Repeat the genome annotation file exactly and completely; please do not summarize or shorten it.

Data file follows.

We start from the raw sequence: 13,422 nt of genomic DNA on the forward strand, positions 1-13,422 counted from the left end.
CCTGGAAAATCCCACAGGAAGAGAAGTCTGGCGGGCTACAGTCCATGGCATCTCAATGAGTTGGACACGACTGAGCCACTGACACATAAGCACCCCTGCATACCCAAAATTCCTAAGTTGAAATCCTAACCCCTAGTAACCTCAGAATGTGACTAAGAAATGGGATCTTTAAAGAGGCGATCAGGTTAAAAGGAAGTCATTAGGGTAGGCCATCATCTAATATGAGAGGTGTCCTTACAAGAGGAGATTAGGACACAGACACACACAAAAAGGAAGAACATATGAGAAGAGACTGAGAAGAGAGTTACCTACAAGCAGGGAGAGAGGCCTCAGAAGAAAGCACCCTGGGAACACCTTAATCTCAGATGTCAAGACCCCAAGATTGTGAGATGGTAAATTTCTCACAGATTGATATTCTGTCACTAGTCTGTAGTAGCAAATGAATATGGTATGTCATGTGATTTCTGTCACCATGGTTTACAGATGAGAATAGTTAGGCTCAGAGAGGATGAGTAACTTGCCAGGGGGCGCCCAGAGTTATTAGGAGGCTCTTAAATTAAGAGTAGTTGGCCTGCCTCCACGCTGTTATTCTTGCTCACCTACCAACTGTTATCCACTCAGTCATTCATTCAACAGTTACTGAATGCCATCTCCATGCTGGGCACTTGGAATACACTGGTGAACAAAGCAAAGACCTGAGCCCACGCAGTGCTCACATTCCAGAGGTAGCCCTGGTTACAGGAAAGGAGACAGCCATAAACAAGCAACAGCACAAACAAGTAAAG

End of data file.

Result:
We start from the raw sequence: 13,422 nt of genomic DNA on the forward strand, positions 1-13,422 counted from the left end.
CCTGGAAAATCCCACAGGAAGAGAAGTCTGGCGGGCTACAGTCCATGGCATCTCAATGAGTTGGACACGACTGAGCCACTGACACATAAGCACCCCTGCATACCCAAAATTCCTAAGTTGAAATCCTAACCCCTAGTAACCTCAGAATGTGACTAAGAAATGGGATCTTTAAAGAGGCGATCAGGTTAAAAGGAAGTCATTAGGGTAGGCCATCATCTAATATGAGAGGTGTCCTTACAAGAGGAGATTAGGACACAGACACACACAAAAAGGAAGAACATATGAGAAGAGACTGAGAAGAGAGTTACCTACAAGCAGGGAGAGAGGCCTCAGAAGAAAGCACCCTGGGAACACCTTAATCTCAGATGTCAAGACCCCAAGATTGTGAGATGGTAAATTTCTCACAGATTGATATTCTGTCACTAGTCTGTAGTAGCAAATGAATATGGTATGTCATGTGATTTCTGTCACCATGGTTTACAGATGAGAATAGTTAGGCTCAGAGAGGATGAGTAACTTGCCAGGGGGCGCCCAGAGTTATTAGGAGGCTCTTAAATTAAGAGTAGTTGGCCTGCCTCCACGCTGTTATTCTTGCTCACCTACCAACTGTTATCCACTCAGTCATTCATTCAACAGTTACTGAATGCCATCTCCATGCTGGGCACTTGGAATACACTGGTGAACAAAGCAAAGACCTGAGCCCACGCAGTGCTCACATTCCAGAGGTAGCCCTGGTTACAGGAAAGGAGACAGCCATAAACAAGCAACAGCACAAACAAGTAAAG